The entrance and parking for Appleton Farms Grass Rides is on Highland St. in Hamilton
The entrance and parking for Appleton Farms Grass Rides is on Highland St. in Hamilton
Appleton Farms
The Great Pasture
A pinnace from Harvard's Gore Hall was erected between the
A pinnace from Harvard’s Gore Hall was erected between the “New House” (no longer standing) and the commuter rail tracks. It is dedicated to Francis R. Appleton Sr.
To the east of the site of the
To the east of the site of the “New House” is a pinnacle honoring Fanny Lanier Appleton
In the summer, the Appleton Farms CSA and Dairy Store is a good turnaround spot, with some snacks and drinks available.
In the summer, the Appleton Farms CSA and Dairy Farm Store is a good turnaround spot, with some snacks and drinks available.
A plaque honoring early Ipswich settler Samuel Appleton is mounted to a huge boulder in the Great Pasture
A plaque honoring early Ipswich settler Samuel Appleton is mounted to a huge boulder in the Great Pasture
Entrance to Appleton Farms Grass Rides from Appleton Farms
Entrance to Appleton Farms Grass Rides from Appleton Farms
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A rocky ledge offers views of the Great Pasture and the landscape beyond it.
Appleton Farms Grass Rides Col. Francis Randall Appleton
The pinnacle at Pigeon Hill is dedicated to Col. Francis Randall Appleton Jr., the ninth and final generation of the Appleton Family to farm this land. Thanks to the foresight and generosity of the Colonel and his wife Joan, Appleton Farms is owned and protected by the Trustees of Reservations.
Appleton Farms Grass Rides
A Small stone arch bridge carries on of the carriage trails over the marsh
Appleton Farms Grass Rides
Five carriage paths meet at the “Roundpoint,” with a large granite pinnacle commemorating Harvard’s Gore Hall in the center.
Appleton Farms Grass Rides
Five carriage paths meet at the “Roundpoint,” with a large granite pinnacle commemorating Harvard’s Gore Hall in the center. The two paths shown here lead toward the Grass Rides entrance on Highland Ave. One path ends at Cutler Rd., another crosses the commuter rail tracks, and the fifth is the path I took from the center of the Grass Rides.

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Gore Hall, the former Harvard library, was demolished in 1913.
Gore Hall, the former Harvard library, was demolished in 1913.
Appleton Farms Grass Rides
The carriage trail from Roundpoint to Cutler Road leads to a footpath that crosses a stream and this esker.
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View of the Grass Rides from the field to the right of the Hamilton Street entrance

Cross-country skiing at Appleton Farms

Shown on the map are several cross-country ski outings, each about 4-5 miles, and taking up to two hours. The blue track above at Appleton farms follows trails around the perimeter of Grass Rides, and is exactly 4 miles. There are several miles of intersecting trails in the Grass Rides section that are not shown on this map. The orange track is 4.6 miles, and also starts at the Grass Rides parking lot on Highland Ave. It goes to the other side of the tracks through the Appleton Farms Property, then returns. An additional couple of miles is possible through the fields along Waldingfield Rd.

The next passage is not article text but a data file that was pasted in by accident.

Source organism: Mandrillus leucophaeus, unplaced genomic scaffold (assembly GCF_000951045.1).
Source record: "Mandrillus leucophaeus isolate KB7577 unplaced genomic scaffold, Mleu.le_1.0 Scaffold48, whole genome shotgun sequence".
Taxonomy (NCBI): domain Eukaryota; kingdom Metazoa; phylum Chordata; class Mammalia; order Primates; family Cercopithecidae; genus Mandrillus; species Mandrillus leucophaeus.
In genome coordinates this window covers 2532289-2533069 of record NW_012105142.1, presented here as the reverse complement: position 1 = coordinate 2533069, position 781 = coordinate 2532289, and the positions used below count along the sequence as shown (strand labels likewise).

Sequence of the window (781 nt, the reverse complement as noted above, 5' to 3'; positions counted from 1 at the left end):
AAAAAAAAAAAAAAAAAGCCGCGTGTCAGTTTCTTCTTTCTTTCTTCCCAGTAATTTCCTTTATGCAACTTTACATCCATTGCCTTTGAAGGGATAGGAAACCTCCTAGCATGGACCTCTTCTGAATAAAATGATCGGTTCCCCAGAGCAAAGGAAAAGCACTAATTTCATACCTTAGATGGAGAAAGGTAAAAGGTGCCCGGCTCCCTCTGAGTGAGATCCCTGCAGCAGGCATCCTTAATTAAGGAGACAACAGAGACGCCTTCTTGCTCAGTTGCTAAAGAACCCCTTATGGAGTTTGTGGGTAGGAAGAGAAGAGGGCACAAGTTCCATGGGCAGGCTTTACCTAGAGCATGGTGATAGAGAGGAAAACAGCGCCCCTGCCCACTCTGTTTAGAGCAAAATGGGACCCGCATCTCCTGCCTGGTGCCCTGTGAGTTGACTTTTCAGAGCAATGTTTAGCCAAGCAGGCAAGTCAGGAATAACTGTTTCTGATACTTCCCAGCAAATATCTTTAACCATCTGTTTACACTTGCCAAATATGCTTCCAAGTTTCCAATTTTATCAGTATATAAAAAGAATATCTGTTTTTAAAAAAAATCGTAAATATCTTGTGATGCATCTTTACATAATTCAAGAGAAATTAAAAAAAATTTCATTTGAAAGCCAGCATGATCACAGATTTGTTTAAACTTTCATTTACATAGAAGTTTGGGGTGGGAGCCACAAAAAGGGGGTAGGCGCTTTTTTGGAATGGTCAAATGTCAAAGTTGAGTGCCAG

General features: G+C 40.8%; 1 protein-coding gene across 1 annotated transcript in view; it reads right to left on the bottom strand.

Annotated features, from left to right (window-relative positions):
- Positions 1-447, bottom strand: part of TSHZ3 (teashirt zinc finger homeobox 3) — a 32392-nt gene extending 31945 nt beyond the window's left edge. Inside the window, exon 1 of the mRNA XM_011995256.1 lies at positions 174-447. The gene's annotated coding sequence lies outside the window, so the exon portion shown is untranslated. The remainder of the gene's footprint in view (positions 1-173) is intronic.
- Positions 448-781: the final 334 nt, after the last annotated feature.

The blue track at Bradley Palmer State Park followed the perimeter but I followed a trail that took me to Highland St. and went off the Park land for a short distance. The orange route at Bradley Palmer includes some easy climbs and lots of meadows. *note: these colors are for this map only. The two parks have their own trail numbering and marking systems.

The yellow route is the Pingree Reservation. You can use these trails to connect Appleton Farms with Bradley Palmer State Park.

The red route is a 3 mile trip on old roads in Willowdale State Forest. The lime colored path used the pedestrian bridge over the Ipswich River and visited both parks.

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February 2017: One of several trails that intersect at the monument in the background.
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February 2017: A wooded ridge separates the Great Pasture from Appleton Farms Grass Rides.
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One of three obelisks at Appleton Farms that once sat atop Gore Hall at Harvard. The view from this knoll looks out on the Great Pasture.
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Skiing near Cutler Road at Appleton Farms, January 2017
A year ago at Appleton Farms Grass Rides
The Great Pasture, Appleton Farms Grass Rides, 2015

Deb Wysong at Appleton Farms, Feb. 1, 2015

The North Shore Nordic Association promotes winter use of our area’s existing trail networks and recreational assets by partnering with existing organizations and governmental entities to plan and maintain a system of winter trails for human-powered snow sports such as cross-country skiing, skate skiing, and snowshoeing. By providing a network of groomed trails, trail maps and signs, NSNA encourages and facilitates active living and exploration of the outdoors in winter. Use of the groomed trails is donation supported and open to all.

Further reading: